Boxer Shane Mosley, sprinter Dwain Chambers take different paths after BALCO allegations

Boxer Shane Mosley and sprinter Dwain Chambers huddled with Victor Conte to improve their athletic performance and used illicit substances they purchased from Conte's Bay Area Laboratory Co-Operative (BALCO). Each produced a sensational athletic achievement immediately afterward.

Mosley defeated Oscar De La Hoya by decision in 2003, affirming his 2000 triumph over the "Golden Boy," by winning the late rounds on the judges' scorecards. Chambers, meanwhile, punctuated his standing as Europe's fastest man in 2002 and was expected to fare well in the next few 100-meter Olympic sprints.

Chambers, however, tested positive for the banned BALCO-distributed steroid THG later in 2003, and was ultimately dealt a lifetime ban from the Olympics.

Mosley never failed a drug test. The Nevada State Athletic Commission, and other boxing bodies, did not check for the steroid THG or the energy-boosting drug, EPO, a substance favored by cyclists.

However, in grand jury transcripts from 2003, released last month, Mosley admitted to knowingly using EPO, provided by BALCO. Mosley was also questioned about using designer steroids. He testified he was directed to call it flaxseed oil, admitting it was probably something else.

Today, more than half a decade after the two standout athletes received help from BALCO boosts, their lives have drifted to disparate paths.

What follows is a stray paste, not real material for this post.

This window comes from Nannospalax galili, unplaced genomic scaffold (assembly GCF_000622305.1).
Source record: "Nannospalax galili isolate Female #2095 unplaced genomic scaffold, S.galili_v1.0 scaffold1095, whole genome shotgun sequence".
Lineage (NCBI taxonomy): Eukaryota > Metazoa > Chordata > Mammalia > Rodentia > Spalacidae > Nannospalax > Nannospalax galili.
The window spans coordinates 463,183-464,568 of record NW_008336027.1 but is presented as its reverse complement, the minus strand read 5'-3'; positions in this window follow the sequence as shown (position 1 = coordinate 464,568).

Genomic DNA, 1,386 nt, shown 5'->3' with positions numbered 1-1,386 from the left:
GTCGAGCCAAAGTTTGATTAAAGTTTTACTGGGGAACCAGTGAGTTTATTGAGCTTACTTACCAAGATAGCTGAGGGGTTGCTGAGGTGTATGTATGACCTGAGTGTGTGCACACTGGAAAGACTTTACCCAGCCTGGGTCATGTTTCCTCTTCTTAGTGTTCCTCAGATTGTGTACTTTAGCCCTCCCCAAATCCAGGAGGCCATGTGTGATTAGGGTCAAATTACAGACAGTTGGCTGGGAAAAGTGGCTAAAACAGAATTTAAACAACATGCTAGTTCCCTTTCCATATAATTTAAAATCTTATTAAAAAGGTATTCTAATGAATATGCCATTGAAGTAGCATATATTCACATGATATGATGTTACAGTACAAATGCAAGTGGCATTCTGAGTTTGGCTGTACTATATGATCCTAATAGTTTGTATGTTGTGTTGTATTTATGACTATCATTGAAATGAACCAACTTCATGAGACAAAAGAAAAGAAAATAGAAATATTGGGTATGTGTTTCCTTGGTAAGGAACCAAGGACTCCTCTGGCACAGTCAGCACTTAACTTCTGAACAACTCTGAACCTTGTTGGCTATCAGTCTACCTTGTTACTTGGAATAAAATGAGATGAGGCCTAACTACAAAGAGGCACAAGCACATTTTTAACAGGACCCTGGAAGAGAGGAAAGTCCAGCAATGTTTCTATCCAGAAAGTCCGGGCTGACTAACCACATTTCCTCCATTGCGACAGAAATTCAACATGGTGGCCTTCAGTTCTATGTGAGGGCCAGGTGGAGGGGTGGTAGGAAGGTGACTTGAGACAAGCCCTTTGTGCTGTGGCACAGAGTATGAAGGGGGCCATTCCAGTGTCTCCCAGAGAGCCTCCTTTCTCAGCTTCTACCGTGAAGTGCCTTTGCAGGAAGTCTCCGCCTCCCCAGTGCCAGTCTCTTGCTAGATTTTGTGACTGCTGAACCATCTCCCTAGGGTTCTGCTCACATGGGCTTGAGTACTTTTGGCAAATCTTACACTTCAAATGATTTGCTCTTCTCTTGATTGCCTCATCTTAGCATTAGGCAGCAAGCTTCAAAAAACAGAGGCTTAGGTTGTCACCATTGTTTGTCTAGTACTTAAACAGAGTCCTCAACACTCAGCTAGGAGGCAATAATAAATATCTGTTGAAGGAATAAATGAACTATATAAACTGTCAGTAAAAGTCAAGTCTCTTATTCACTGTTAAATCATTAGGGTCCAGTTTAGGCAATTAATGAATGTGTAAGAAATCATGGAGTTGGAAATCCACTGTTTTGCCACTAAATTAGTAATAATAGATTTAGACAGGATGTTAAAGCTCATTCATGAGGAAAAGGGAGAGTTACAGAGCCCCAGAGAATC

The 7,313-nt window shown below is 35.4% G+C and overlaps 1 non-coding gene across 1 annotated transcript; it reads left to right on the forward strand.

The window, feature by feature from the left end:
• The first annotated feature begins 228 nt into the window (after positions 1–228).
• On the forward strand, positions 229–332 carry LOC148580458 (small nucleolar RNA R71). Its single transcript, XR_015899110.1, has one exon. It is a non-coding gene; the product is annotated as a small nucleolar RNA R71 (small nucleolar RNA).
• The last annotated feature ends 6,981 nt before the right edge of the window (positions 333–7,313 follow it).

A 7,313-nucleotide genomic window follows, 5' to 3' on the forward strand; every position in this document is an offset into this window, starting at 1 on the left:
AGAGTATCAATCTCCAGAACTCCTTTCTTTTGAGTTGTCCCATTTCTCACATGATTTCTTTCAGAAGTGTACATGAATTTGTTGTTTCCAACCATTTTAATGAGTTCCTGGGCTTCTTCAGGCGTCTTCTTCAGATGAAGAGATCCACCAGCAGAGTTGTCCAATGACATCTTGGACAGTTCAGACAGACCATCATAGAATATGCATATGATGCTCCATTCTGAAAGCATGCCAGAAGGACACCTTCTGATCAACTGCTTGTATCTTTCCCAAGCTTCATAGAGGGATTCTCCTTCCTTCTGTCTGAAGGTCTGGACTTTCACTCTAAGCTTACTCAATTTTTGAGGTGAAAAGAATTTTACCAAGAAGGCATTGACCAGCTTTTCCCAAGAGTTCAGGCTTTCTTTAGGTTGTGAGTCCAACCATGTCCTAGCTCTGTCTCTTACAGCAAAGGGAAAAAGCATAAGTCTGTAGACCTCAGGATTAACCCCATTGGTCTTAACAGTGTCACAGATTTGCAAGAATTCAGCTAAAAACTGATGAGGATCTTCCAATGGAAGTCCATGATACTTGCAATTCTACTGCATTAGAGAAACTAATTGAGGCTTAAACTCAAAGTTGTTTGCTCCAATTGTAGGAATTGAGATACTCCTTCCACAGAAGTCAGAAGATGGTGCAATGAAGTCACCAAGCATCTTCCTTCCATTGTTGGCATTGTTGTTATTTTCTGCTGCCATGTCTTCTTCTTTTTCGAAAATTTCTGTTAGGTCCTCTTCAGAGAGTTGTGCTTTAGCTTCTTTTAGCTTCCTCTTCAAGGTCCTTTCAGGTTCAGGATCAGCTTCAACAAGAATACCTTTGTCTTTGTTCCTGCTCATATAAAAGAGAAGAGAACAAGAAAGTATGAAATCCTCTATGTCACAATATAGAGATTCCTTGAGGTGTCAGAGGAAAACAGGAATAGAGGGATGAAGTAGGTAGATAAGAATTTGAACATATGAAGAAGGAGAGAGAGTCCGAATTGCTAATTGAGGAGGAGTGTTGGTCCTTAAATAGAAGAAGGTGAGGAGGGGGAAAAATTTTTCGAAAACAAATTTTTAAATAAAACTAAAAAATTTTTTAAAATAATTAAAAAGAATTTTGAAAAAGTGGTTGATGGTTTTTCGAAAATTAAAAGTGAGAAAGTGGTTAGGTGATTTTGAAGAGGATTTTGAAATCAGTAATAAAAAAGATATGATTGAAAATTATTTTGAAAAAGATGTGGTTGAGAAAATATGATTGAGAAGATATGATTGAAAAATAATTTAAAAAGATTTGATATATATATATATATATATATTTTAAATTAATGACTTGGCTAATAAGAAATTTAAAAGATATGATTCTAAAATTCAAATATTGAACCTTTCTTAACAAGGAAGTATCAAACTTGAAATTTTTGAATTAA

Chambers, after originally sticking to a claim he didn't knowingly use steroids, has taken to a thorough mea culpa, explaining last year in a detailed letter to British and international sports authorities exactly how he used performance-enhancing drugs, identifying the cocktail schedule and doses in an effort he says he hopes will help testers catch future sporting thieves. He has also written a book, "Race Against Me," to be released in March, in which he describes why he used drugs.

"To break it down in simple terms, the world is not a safe place," Chambers told The Times in a recent phone interview. "There's not a level playing field out there. Originally, I walked into that world with my eyes shut and foolishly said, 'I just need to work harder.'

"My meeting with Victor [Conte] opened my eyes in a huge way, and I had to make a decision: If I wasn't going to beat them, I had to join them. That decision ended up ruining me, but I'm not alone. Look at [former world-class sprinters] Tim Montgomery, Marion Jones, Justin Gatlin. The problem needs to be addressed better than it is."

Mosley is not among those making the same plea.

The Pomona boxer sued Conte for publicly saying Mosley knew precisely what he was doing while training for his De La Hoya rematch in 2003. Mosley's former conditioning trainer Derryl Hudson is also suing Mosley for defamation after the boxer said Hudson fooled him because Mosley thought the injections he took were legal "vitamins."